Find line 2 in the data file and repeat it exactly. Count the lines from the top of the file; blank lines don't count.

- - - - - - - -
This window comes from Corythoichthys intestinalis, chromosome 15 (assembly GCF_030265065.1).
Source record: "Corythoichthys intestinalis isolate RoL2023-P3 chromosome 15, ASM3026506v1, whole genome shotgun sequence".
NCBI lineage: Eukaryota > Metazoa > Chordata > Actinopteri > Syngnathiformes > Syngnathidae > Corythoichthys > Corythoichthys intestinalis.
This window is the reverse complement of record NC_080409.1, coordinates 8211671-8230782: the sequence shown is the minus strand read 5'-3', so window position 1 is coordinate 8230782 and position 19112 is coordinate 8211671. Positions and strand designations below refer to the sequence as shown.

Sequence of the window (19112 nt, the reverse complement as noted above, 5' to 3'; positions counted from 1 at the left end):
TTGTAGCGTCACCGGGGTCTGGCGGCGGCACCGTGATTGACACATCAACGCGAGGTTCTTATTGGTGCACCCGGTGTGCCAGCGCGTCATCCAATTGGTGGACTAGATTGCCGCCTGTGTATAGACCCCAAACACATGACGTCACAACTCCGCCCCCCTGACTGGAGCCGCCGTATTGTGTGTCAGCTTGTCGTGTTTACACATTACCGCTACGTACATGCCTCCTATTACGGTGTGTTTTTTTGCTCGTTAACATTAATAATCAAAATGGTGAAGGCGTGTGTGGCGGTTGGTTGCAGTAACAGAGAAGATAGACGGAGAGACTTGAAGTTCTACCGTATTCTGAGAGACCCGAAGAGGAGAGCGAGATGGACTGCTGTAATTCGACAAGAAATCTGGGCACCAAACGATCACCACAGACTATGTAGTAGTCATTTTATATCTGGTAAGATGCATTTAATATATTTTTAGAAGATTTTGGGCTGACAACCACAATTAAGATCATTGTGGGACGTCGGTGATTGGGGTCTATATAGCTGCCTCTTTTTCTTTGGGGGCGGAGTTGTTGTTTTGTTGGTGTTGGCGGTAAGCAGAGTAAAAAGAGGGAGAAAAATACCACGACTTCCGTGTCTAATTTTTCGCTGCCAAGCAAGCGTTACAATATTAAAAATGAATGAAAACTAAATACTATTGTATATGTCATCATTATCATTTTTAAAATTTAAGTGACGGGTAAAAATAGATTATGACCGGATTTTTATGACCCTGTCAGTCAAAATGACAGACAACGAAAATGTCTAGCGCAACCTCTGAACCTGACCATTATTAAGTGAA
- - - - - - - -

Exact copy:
Source record: "Corythoichthys intestinalis isolate RoL2023-P3 chromosome 15, ASM3026506v1, whole genome shotgun sequence".